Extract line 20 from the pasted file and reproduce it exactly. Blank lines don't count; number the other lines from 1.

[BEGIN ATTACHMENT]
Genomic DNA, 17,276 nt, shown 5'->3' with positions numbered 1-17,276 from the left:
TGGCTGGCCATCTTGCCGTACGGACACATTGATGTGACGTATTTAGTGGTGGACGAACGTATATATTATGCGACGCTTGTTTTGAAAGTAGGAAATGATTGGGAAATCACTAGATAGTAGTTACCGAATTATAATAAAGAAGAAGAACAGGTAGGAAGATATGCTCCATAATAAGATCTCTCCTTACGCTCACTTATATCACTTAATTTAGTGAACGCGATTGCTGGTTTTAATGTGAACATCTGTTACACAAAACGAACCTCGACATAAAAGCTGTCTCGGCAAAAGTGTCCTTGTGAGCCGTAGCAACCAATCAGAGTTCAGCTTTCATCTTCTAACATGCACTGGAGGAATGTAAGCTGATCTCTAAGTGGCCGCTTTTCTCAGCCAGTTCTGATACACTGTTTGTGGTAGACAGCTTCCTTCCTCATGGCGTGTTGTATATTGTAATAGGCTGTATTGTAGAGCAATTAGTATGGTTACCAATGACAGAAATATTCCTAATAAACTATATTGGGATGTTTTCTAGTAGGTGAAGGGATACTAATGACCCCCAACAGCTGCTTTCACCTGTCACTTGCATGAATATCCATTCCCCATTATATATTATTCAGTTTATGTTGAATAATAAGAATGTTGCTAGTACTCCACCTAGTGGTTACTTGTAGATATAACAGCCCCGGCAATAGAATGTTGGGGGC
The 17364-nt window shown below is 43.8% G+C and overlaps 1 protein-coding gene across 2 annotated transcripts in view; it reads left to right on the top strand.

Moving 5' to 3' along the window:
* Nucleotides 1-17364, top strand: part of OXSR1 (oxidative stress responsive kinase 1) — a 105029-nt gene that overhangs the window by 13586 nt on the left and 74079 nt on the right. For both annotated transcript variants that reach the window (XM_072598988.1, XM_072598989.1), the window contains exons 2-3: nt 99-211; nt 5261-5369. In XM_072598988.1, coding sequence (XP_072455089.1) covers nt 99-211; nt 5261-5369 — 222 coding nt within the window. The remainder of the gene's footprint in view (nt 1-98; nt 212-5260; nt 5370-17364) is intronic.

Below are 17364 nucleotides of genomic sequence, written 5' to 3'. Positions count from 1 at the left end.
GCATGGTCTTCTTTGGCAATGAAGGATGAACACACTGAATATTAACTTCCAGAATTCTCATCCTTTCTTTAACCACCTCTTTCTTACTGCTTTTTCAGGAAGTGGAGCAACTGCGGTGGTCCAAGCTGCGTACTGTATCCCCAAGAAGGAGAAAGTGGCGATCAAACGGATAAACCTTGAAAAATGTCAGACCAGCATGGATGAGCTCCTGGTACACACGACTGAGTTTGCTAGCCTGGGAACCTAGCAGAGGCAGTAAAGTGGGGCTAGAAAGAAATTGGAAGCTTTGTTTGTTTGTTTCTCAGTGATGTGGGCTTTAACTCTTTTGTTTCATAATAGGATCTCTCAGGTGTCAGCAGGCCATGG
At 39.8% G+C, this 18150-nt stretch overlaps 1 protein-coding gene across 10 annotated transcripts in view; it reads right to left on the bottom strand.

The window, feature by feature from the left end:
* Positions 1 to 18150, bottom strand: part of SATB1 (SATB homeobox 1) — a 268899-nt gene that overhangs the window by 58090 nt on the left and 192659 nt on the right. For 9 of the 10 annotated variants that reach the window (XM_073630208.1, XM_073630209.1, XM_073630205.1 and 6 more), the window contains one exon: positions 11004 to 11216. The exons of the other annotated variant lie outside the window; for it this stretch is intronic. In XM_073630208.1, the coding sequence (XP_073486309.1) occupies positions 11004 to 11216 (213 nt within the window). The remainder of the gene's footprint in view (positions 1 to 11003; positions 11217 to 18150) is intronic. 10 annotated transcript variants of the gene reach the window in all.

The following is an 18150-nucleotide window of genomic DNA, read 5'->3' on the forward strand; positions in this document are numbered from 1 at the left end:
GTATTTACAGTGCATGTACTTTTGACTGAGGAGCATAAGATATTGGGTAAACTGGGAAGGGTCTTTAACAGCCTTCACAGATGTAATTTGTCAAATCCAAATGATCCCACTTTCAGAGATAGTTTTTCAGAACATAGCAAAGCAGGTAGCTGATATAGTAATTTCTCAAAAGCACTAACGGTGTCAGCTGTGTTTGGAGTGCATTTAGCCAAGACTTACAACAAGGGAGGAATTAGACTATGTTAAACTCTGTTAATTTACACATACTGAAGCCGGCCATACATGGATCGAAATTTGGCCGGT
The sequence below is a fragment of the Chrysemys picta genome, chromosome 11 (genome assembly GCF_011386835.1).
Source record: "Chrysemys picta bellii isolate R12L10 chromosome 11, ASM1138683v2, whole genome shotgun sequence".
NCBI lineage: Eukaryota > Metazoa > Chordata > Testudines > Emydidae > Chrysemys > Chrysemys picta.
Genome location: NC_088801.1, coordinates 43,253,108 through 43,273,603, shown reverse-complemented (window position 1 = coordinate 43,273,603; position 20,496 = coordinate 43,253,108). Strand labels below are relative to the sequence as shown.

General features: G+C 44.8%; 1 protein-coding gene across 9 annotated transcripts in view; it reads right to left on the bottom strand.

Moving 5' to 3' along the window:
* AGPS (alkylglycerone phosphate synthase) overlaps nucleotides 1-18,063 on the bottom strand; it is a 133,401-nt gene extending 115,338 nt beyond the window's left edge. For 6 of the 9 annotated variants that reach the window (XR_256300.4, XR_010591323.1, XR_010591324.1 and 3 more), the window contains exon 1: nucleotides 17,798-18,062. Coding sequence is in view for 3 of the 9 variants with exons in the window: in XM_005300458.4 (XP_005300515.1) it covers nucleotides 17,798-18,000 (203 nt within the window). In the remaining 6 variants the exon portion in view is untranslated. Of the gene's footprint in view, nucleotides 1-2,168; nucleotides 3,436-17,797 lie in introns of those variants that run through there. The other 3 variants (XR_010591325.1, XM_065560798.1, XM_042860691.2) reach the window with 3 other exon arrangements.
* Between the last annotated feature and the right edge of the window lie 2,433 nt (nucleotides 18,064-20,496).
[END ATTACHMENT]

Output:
* Between the last annotated feature and the right edge of the window lie 2,433 nt (nucleotides 18,064-20,496).